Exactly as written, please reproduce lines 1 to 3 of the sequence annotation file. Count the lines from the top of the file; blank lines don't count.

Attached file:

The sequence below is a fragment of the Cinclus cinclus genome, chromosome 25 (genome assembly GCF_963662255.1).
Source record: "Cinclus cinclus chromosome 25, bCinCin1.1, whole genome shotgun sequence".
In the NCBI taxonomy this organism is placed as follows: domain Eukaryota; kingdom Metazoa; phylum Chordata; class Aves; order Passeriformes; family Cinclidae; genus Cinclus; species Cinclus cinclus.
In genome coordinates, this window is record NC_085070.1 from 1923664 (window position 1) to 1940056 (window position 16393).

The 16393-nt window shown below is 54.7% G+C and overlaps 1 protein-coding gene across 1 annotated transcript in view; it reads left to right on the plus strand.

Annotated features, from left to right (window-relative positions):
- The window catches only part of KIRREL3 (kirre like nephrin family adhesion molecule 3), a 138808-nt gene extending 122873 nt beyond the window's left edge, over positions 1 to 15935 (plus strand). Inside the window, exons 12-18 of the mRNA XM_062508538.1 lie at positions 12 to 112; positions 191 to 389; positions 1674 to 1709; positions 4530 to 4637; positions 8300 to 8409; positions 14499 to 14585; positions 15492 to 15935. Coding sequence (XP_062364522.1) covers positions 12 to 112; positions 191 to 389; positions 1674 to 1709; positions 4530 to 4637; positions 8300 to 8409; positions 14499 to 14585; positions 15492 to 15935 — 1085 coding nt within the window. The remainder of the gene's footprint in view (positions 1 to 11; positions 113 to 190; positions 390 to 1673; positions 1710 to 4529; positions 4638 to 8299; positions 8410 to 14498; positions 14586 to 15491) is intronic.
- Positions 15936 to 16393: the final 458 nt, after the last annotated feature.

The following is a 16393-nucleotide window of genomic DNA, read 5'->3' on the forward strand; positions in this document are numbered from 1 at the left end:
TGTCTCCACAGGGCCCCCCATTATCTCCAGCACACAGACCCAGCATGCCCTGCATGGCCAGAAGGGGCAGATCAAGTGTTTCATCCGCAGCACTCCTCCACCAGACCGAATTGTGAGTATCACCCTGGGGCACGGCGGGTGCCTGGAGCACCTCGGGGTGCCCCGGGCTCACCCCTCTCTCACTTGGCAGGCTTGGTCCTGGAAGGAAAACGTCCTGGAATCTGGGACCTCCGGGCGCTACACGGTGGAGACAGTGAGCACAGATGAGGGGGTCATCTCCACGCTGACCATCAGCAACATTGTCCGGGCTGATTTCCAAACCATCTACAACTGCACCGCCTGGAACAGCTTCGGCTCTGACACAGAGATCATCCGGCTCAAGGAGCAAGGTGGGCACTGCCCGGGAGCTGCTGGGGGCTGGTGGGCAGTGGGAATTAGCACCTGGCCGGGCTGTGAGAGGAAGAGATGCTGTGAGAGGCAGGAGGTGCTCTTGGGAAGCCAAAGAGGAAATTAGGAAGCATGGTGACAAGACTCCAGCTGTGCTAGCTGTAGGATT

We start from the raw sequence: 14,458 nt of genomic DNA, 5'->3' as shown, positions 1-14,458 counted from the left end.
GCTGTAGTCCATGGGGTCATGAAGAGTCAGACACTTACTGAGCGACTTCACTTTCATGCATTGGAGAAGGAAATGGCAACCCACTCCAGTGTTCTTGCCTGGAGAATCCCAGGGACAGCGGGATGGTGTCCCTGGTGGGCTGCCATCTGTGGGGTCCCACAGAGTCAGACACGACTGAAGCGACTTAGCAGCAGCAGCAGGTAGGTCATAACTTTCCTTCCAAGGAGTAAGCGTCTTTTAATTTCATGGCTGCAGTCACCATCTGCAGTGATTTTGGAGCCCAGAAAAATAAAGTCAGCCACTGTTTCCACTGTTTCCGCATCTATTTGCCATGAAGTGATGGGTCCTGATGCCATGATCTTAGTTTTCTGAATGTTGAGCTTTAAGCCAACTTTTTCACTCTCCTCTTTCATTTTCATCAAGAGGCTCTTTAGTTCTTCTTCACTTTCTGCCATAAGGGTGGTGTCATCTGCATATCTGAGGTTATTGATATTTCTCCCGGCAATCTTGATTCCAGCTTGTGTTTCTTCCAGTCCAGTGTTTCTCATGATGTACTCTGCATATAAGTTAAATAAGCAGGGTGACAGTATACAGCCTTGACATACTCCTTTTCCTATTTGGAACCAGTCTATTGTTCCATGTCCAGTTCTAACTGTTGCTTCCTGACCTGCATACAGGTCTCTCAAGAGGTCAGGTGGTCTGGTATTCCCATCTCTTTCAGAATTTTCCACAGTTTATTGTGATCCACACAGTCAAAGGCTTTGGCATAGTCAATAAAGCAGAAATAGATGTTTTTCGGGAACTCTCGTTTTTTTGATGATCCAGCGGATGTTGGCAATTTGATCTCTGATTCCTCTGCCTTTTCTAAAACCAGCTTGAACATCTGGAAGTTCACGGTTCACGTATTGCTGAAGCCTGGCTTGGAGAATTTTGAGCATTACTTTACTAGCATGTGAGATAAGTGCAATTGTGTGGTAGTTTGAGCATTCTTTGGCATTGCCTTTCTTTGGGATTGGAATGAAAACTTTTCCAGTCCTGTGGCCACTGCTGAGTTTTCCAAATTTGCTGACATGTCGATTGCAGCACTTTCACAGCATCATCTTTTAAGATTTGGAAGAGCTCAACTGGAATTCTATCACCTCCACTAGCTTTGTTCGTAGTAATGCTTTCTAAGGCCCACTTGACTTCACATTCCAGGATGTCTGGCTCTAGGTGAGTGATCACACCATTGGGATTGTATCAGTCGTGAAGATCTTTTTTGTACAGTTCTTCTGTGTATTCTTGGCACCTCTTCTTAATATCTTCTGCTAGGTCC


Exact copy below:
The sequence below is a fragment of the Cinclus cinclus genome, chromosome 25 (genome assembly GCF_963662255.1).
Source record: "Cinclus cinclus chromosome 25, bCinCin1.1, whole genome shotgun sequence".
In the NCBI taxonomy this organism is placed as follows: domain Eukaryota; kingdom Metazoa; phylum Chordata; class Aves; order Passeriformes; family Cinclidae; genus Cinclus; species Cinclus cinclus.